I’m not sure exactly what it is, but for some reason I often run into random characters, who want to tell me their life story. Often they are ex-military. People seem to see what they want to see in me, and tell me things I would perhaps rather not know. I was in Lancaster, after having gone shopping at the Oxfam charity store for some books, sitting in a pub trying to have a quiet pint. The first person to sit opposite me was a traffic planner, and reasonably interesting. Apparently if you are fourth-generation unemployed, lack of access to transport facilities is not the reason you’re unemployed, and don’t want a job. Who would have thought?
We were joined by someone I’ll call Mark, for that was the name he gave. Tall, with a nose that had been broken more than once, he had the underweight appearance you associate with people with too much nervous energy, or a heroin addiction. In this case it would be the former though. All sorts of stories started coming out, about his being an ex-British Army sniper, serving in Desert Storm, working as a mercenary in South Africa, poaching game from the local laird’s land, living in Holland for years without speaking any Dutch, now living in a caravan while back here temporarily…it all came out. Somewhere along the line, I mentioned having received a hard time getting into the UK recently – well last time he came into England, he ended up in jail. And he’s a British citizen. But it’s because he’s one of those people who wants to be a prick about officialdom, not realising that sometimes the best thing to do is just play along with the petty power games. You’d think that he would have learnt that in the Army – or maybe his behaviour now is a reaction to that.
Along the way a completely wasted woman tried latching onto us, when she could barely stand (this was on a Monday night, about 7pm). We advised management, who escorted her from the premises. She’d been fine when she ordered a drink 20 minutes ago, according to the barman, and had then rapidly gone downhill, presumably having taken something. Mark tells me he sticks to beer, 8 pints is fine, he can just see straight enough to walk home…it was an interesting evening.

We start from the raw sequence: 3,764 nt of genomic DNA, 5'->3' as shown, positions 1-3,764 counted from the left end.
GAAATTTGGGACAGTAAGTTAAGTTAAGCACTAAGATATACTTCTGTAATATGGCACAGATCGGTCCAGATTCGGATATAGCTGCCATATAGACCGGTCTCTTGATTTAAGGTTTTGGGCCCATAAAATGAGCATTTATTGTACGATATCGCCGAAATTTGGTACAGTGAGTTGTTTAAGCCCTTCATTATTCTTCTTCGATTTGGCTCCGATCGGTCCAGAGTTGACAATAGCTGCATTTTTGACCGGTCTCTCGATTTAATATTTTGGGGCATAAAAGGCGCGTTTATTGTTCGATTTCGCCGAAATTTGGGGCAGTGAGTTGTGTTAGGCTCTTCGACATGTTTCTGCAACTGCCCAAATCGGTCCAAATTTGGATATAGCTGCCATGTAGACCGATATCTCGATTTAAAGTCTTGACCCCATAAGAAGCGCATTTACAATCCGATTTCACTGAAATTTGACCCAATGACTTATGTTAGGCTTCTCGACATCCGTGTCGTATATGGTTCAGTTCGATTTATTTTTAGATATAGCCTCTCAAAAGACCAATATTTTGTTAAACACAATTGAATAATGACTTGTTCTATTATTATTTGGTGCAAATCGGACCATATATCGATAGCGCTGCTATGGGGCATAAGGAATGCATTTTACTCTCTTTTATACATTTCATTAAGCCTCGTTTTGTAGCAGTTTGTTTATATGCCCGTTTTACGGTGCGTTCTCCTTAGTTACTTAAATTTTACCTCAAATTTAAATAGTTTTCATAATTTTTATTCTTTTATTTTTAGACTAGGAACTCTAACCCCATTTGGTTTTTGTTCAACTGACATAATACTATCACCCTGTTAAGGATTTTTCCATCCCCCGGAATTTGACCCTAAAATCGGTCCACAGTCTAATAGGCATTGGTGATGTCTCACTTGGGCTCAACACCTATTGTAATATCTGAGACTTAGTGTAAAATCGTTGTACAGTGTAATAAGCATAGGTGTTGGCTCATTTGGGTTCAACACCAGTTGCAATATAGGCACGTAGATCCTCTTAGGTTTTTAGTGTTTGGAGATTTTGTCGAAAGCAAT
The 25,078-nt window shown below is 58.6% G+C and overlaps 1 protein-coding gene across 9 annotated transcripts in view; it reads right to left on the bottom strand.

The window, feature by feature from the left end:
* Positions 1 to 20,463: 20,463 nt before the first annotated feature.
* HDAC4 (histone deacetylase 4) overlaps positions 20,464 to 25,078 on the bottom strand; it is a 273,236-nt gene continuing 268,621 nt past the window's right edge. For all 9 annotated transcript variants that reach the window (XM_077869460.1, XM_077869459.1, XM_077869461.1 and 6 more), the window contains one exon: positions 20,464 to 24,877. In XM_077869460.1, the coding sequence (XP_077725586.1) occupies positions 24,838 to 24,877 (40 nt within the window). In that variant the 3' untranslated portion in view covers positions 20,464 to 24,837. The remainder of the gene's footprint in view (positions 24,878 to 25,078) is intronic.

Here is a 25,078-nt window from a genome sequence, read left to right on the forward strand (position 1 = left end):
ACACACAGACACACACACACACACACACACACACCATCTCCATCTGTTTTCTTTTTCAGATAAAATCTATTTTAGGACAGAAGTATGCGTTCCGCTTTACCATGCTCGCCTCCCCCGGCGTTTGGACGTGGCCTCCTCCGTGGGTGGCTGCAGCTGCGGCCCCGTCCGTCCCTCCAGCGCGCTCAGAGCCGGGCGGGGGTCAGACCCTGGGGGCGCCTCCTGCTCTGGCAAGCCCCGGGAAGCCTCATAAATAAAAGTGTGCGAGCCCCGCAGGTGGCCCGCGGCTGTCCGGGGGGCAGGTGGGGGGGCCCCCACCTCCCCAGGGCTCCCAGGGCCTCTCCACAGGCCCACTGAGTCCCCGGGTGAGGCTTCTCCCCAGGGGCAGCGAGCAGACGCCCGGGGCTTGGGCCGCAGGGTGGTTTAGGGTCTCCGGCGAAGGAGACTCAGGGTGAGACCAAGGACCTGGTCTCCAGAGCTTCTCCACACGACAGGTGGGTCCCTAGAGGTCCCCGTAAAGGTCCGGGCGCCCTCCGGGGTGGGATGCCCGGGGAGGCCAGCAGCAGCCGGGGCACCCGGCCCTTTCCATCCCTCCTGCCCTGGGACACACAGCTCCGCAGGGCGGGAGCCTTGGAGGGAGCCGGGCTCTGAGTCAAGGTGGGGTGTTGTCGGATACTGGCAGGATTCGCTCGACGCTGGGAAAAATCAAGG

Lancaster was nice enough to pass through, although too many of those obviously English-looking young men, with plastered-down hair, shell suits and no chins. Silly schoolgirls wearing super short skirts, didn’t anyone tell them it’s freezing? I liked the signs along the redeveloped waterfront, referring to the place being a major trading center between West Africa and the West Indies, but having declined after 1815. No mention of what they were trading, or why it declined…it was in slaves. Whoops.
I’ve had some nice riding heading north, a bit of rain, but some superb canal riding, along the Lancaster Canal. This used to go between Lancaster and Kendal, but the northern part was filled in when the motorway was built. There are plans afoot to resurrect it though, which would be a good thing. Canals are everywhere in Britain, they are a truly impressive engineering feat. It’s interesting the way they declined, and many were filled in during the 1960s, but there has been a massive revival, as people realise that canals are fantastic for cruising along, or walking beside. More power to the people restoring them I say.
I’ve entered the Lake District, having a few easy days, between Lancaster, Ambleside and now Keswick. Easy going, sometimes a bit hilly around here, but short days matched with beautiful countryside. Far busier than I recall from 6 years ago though. Today I stopped at a circle of standing stones, at the top of a hill, in the drizzle. Too wet to take pictures, but a superb, solemn sort of a place, looking around the valleys, wondering about what the hell a bunch of eejits dragged all those big rocks all that way for.
I must make a special mention of Peter Gostelow, someone who inspired me, years ago when I was living in Edinburgh. At that time, Peter had started riding from Japan back to the UK. His was one of the websites that inspired me to start doing this. Most recently he’s started riding from the UK to Cape Town. Along the way, he’s had a few thefts, as have I. But recently things got much worse for him, when he was attacked by men with machetes, and received deep cuts to his wrist and foot. Tendon damage to his wrist means no riding for a while, and he’s in a very tough position. I think he’ll carry on, assuming he’s able to ride in a month or so, but it’s very difficult. That is almost as bad as it can get, being physically attacked. I can only wish him well, and hope he’s able to continue. There but for the grace of God…